Yeah, I do that too. And in the back of my head there's a voice that warns "you're going to regret this tomorrow," but the obsessive side wins and I'm a zombie the next day. But it's a satisfied zombie, not like those video game zombies ;)

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  4. See, I'm trying to add in a little pov for my leading man because he lacks a bit of zee personality.

    And while I've only read part of one nora roberts (the villa had waaay too many characters for me), there are other authors I've read who have that amazing ability to just pull off *anything* and i don't want to start thinking I'm one of them.

    Good for you having so many great secondary characters. At most I manage 4 to 5 named speaking characters TOTAL and I'm always looking to eliminate one if I can combine any...I have a very very short attention span when it comes to keeping track of character names.

    Amusingly, last night when dh was reading to me (book 9 Wheel of Time, oh lawdy), I interrupted a dense passage of description with "That's not right. Murrandy was where they make lace, not Lugard." He flipped back to the maps at the front and went, "Lugard's the capital of Murrandy, how the hell did you remember they made lace in Murrandy?"

    Um, I pay attention to obscure things I find interesting. Like when I point out that one of the mc's is riding a different horse "because Stepper isn't dappled." lol I love doing that to him. He can keep zillions of names straight, but *I* know where in the fake fantasy universe they make lace! (evil cackle)

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  5. Sometimes I think I have too many characters in my novels. Then I take apart other people's novels, like Crusie, SEP, JAK or even Evanovich and I realize, I'm doing okay.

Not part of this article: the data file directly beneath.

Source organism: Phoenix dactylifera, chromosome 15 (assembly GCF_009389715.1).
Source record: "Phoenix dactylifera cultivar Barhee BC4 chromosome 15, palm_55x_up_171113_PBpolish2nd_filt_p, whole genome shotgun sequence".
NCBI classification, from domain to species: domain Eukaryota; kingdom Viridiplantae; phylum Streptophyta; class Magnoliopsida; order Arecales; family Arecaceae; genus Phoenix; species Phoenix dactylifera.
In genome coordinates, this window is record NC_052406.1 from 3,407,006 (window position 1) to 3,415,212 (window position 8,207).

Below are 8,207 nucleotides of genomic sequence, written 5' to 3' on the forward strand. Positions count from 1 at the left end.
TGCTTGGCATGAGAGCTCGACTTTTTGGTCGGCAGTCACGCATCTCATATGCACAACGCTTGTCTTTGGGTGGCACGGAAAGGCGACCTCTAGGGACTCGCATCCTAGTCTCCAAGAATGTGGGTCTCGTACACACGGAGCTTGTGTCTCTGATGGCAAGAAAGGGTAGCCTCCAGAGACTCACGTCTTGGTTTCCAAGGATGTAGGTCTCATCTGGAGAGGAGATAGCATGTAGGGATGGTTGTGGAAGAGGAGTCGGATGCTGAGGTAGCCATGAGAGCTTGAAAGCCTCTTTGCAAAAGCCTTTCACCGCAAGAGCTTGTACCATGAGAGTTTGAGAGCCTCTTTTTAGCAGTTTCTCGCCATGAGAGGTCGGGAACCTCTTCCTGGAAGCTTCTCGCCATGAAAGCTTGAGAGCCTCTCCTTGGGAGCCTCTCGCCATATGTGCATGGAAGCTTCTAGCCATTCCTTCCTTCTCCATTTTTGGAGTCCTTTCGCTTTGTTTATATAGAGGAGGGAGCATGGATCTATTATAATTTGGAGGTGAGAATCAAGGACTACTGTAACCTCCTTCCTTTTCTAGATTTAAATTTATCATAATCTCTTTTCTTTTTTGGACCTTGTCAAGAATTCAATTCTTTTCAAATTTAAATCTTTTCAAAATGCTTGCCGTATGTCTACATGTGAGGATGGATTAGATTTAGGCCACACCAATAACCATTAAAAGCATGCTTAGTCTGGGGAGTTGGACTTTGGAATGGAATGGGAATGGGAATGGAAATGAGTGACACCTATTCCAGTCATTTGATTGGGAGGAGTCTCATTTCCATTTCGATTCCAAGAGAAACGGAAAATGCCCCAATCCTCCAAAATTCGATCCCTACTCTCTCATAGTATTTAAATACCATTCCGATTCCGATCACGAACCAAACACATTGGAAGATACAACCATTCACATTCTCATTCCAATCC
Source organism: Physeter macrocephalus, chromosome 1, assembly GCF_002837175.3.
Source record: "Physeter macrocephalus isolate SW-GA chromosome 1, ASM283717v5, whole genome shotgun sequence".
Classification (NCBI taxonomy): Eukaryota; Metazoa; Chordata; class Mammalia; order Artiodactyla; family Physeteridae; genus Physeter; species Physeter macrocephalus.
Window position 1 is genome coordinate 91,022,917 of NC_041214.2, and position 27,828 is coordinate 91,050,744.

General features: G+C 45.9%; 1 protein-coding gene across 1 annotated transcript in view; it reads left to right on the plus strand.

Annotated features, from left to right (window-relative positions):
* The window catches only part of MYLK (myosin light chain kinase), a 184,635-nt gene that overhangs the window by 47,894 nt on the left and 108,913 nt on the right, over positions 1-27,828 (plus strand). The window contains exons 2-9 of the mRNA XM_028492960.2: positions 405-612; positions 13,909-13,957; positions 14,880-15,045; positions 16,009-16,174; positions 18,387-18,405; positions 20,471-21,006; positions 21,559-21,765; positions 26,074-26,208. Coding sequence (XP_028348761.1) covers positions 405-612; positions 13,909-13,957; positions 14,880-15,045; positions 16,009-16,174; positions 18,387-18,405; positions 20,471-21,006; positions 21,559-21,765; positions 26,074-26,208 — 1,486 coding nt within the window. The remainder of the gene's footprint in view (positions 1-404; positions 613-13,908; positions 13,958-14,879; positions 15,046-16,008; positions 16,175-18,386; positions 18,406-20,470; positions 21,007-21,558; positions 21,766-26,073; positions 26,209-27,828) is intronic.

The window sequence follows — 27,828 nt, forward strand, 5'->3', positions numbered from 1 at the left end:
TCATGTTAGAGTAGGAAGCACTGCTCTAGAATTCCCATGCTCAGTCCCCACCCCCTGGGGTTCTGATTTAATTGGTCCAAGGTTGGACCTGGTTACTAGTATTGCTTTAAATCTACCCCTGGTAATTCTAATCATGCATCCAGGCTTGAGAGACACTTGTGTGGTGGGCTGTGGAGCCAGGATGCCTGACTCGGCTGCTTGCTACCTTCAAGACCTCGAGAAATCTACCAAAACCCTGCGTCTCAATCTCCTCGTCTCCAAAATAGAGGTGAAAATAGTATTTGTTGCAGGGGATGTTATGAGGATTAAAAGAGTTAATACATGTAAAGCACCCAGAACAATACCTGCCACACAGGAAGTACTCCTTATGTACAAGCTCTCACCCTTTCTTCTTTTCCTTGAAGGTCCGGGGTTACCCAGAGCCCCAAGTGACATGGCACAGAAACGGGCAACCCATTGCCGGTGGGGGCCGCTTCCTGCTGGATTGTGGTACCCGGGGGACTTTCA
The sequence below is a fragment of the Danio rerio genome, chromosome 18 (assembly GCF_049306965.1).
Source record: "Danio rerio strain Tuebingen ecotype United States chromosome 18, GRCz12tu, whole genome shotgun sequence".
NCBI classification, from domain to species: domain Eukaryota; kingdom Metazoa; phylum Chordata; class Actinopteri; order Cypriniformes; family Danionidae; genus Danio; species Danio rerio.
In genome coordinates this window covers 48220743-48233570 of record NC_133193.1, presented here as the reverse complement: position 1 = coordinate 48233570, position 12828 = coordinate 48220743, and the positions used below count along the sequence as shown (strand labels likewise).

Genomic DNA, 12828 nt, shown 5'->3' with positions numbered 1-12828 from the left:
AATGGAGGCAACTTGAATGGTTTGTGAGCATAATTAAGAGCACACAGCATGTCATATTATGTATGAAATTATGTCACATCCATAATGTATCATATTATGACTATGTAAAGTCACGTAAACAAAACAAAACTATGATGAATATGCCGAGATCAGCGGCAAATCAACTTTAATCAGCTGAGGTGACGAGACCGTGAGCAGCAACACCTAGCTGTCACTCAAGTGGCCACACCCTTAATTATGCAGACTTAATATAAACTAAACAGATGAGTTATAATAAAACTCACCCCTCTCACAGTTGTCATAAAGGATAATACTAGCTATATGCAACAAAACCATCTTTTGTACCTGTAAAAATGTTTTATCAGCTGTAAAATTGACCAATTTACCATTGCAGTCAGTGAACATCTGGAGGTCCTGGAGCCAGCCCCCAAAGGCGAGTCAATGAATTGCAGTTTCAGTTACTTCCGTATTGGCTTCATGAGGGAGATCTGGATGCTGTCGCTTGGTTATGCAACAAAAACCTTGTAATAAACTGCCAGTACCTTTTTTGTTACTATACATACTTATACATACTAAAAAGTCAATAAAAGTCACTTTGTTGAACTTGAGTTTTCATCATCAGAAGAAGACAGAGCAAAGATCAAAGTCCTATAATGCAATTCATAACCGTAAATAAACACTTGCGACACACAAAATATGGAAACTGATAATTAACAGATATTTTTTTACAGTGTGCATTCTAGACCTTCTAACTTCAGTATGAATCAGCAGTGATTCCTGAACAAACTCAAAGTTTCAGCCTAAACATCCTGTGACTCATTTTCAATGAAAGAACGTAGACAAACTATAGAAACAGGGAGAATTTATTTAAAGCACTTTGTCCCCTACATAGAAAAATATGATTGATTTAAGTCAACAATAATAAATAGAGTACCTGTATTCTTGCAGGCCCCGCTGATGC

In Don't Look Down there are some scenes from the pov of the villain. Course, maybe that was the influence of Mr. Mayer.
    It gives me a good feeling to hear you talk about liking your work.
    Also - I LOVE the title of this post!

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  6. @lora: I don't have the patience for fantasy. I think I have to REALLY identify with my characters, to the point where I practically only read contemporary romance. I did read a Regency romance on vacation, and enjoyed it very much; so maybe there's hope for me and my limited world view.

    PS: I think I actually like and understand my hero more than my heroine, so she will require fleshing out.

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  7. Very interesting topic, Megan. I don't find head hopping to be as distracting as other people do. If the characters are interesting and I get to be fond of them, I don't mind spending time with their point of view. I know that it's a big no-no, I just have a high tolerance, I guess. For example, you have three characters in your book who have wonderful, distinctive voices. And I love hearing the story from their perspective.

    Although I also love Nora Roberts. I never even noticed that she had an issue with POV! I guess, I'm a little tone deaf when it comes to this issue.

    But I know you'll figure it out and the book will be even stronger than its current total wonderfulness! Can't wait for the spin-off!

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  8. I love multiple POV in stories, as long as I know whose head I'm in. I adore the In Death series (by Nora Roberts writing as JD Robb), and she does head hop... sometimes it makes me pause but usually it doesn't stop the flow of the story for me. But I'm with Delia on the need for arcs.

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It is now incredibly easy to comment! Feel free to stop lurking, and add your opinion. Yes, I'm talking to you Moscow, and the Philippines. You, too, Australia. And what's going on down there in Georgia? Do you feel the same as Arizona? Let me know. Politely.